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  • Jacob Busani

The Layers of Teamwork

Have you ever wondered how some work groups exhibit effective teamwork and other teams remain dysfunctional for the life of the team? We’ve all been there. Or maybe we are there now. Managing or working on a team where infighting, a lack of accountability or jockeying for position is the norm. It’s like a dysfunctional family, except worse, because you spend so much more time with your dysfunctional work family — at least 40 hours a week.

This actually is pretty normal in most organizations, and although it isn’t easy, it is completely possible to overcome. Dysfunctional behavior on a team has very identifiable roots and with a little developed awareness, logic and communication, even the most disharmonious, ego rampant teams can row together in the boat of progress. Effective teamwork is both profoundly simple and difficult at the same time and the success of a particular team is also tied in closely with the culture of their organization. Some organizational cultures support teamwork; others don’t.

This is why so many teams struggle to get the relationships, the interaction, and the task execution right.

Teams have basic needs that must be acknowledged and fulfilled if you expect your teams to experience their greatest success. No team will succeed if these basics do not exist. But are there really layers of teamwork?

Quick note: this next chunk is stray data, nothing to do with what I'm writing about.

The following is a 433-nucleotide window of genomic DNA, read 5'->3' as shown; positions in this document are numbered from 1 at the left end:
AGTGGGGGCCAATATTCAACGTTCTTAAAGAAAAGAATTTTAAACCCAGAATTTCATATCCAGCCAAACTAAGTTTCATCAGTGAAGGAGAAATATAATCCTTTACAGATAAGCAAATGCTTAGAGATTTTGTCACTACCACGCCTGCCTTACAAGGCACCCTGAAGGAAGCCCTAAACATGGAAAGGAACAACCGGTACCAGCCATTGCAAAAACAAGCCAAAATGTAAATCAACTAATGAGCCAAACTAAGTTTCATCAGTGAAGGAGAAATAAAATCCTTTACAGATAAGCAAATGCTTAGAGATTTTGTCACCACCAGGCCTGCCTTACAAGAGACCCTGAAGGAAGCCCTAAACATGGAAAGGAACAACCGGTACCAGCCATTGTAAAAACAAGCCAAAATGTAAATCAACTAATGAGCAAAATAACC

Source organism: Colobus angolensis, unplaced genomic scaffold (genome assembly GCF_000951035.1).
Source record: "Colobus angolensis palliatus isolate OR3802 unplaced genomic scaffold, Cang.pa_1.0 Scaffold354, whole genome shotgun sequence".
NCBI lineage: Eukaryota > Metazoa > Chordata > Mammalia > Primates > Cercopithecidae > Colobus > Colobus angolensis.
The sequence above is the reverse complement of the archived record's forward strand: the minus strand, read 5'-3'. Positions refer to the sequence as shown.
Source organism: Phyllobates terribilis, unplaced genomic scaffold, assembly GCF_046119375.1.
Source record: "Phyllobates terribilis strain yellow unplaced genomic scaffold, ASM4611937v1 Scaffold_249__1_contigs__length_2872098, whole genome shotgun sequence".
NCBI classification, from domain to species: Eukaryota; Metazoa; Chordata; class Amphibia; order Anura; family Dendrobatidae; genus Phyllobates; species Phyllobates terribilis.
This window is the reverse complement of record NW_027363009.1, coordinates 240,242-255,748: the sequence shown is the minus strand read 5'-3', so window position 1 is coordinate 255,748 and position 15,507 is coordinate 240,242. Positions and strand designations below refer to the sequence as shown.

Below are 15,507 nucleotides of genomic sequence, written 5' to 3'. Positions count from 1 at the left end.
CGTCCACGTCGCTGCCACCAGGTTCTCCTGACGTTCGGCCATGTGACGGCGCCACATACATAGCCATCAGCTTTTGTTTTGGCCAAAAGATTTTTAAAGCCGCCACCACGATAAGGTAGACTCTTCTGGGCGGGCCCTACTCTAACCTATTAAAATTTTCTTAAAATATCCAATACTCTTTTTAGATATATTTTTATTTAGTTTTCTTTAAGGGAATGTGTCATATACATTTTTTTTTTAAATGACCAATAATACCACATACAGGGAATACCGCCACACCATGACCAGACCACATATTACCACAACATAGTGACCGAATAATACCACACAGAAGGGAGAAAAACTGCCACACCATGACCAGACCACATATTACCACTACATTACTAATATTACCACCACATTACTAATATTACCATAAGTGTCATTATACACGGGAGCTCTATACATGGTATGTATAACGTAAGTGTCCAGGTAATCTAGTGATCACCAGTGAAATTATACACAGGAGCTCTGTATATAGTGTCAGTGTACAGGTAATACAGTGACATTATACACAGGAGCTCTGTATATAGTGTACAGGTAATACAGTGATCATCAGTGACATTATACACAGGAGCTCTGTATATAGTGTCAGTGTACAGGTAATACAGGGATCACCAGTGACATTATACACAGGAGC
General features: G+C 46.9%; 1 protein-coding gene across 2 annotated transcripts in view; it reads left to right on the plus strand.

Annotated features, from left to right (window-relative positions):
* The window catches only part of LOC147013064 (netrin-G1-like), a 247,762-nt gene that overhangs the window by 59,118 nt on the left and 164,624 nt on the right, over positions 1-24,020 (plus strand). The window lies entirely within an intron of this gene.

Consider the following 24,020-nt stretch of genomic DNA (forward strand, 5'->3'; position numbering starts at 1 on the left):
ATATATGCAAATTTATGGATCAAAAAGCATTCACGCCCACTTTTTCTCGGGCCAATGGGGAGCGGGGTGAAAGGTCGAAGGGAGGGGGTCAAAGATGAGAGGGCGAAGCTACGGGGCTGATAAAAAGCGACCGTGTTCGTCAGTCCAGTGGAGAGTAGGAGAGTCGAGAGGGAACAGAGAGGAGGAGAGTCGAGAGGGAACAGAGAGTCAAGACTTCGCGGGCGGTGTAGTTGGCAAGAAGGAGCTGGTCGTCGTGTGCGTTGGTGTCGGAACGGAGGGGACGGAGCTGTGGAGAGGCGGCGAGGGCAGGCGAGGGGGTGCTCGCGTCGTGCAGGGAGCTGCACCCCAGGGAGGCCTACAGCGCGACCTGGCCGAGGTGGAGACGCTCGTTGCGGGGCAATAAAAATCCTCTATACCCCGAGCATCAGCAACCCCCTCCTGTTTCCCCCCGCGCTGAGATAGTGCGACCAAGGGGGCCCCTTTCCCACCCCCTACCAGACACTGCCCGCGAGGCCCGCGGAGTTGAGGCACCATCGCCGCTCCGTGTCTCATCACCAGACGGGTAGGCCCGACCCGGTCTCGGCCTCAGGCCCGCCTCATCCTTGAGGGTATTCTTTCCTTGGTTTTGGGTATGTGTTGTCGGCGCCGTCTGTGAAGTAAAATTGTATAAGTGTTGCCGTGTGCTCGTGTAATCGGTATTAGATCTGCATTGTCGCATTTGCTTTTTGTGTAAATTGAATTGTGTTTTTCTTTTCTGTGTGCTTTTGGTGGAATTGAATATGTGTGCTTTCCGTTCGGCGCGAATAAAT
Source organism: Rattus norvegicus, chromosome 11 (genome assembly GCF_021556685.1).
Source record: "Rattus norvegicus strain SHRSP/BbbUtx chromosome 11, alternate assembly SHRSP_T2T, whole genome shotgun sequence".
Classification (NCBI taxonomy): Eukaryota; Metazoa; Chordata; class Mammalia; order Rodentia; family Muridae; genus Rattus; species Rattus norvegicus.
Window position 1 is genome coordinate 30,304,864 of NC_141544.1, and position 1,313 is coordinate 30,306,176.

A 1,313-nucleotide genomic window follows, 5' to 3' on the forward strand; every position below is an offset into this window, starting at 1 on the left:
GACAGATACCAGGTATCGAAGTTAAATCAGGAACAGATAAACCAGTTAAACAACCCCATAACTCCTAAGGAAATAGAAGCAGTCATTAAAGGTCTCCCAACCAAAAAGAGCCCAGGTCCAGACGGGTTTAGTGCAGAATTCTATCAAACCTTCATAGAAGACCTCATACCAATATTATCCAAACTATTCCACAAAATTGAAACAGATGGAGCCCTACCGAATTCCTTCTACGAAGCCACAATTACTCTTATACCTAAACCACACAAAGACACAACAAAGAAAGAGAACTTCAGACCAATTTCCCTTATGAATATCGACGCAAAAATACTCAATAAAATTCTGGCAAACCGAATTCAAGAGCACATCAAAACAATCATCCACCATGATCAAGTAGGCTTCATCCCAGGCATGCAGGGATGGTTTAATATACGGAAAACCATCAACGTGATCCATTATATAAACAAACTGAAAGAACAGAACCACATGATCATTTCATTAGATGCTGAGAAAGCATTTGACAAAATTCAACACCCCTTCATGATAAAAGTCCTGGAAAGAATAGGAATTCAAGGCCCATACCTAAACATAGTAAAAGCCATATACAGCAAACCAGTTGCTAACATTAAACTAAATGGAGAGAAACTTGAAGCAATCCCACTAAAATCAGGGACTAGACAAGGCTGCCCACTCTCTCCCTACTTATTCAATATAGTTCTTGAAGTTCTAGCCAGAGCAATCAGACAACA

You would think the answer would be simple since we all know what teamwork is and most professionals know the value of teamwork. Or do we?

How do you get your team members to respect each other?How do you get your team members working together better?How do you get your team members all heading in the same direction?

This particular model is presented as a pyramid because each layer is dependent on the one below it to deliver the final point of building teams, which is a result. Teams have a common language and a model they can use to talk about: problems, differences, expectations, and standards. In other words, the team members are all on the same page about what a healthy team looks like and what they should want to look like.


In order to build a foundation of trust, we have to be transparent and honest with one another. This requires team members: to be vulnerable with one another, admit mistakes, and ask for help when needed.

In building trust, teams create a safe place to talk about some very important interpersonal differences. Through the process of building trust, teams move from judging to valuing. The natural instinct we have to people with differences is to judge them. The trust layer starts with understanding why other people are the way they are. This is followed by learning to: respect those differences, appreciate them, and then valuing the differences (including diversity of backgrounds and skills).

Members of great teams trust one another on a fundamental, emotional level. They are comfortable being vulnerable with each other about their weaknesses, mistakes, fears and behaviors. True trust causes real change on a team. True trust means people giving each other the benefit of the doubt, it means team members can admit mistakes, forgive, and take chances. This type of trust is essential if you want a team that gets results!


Some people try to avoid conflict because it is emotional and at times physically gut-wrenching. Whenever you bring people together, with different personalities, different ages, genders, etc. — these is going to be conflict!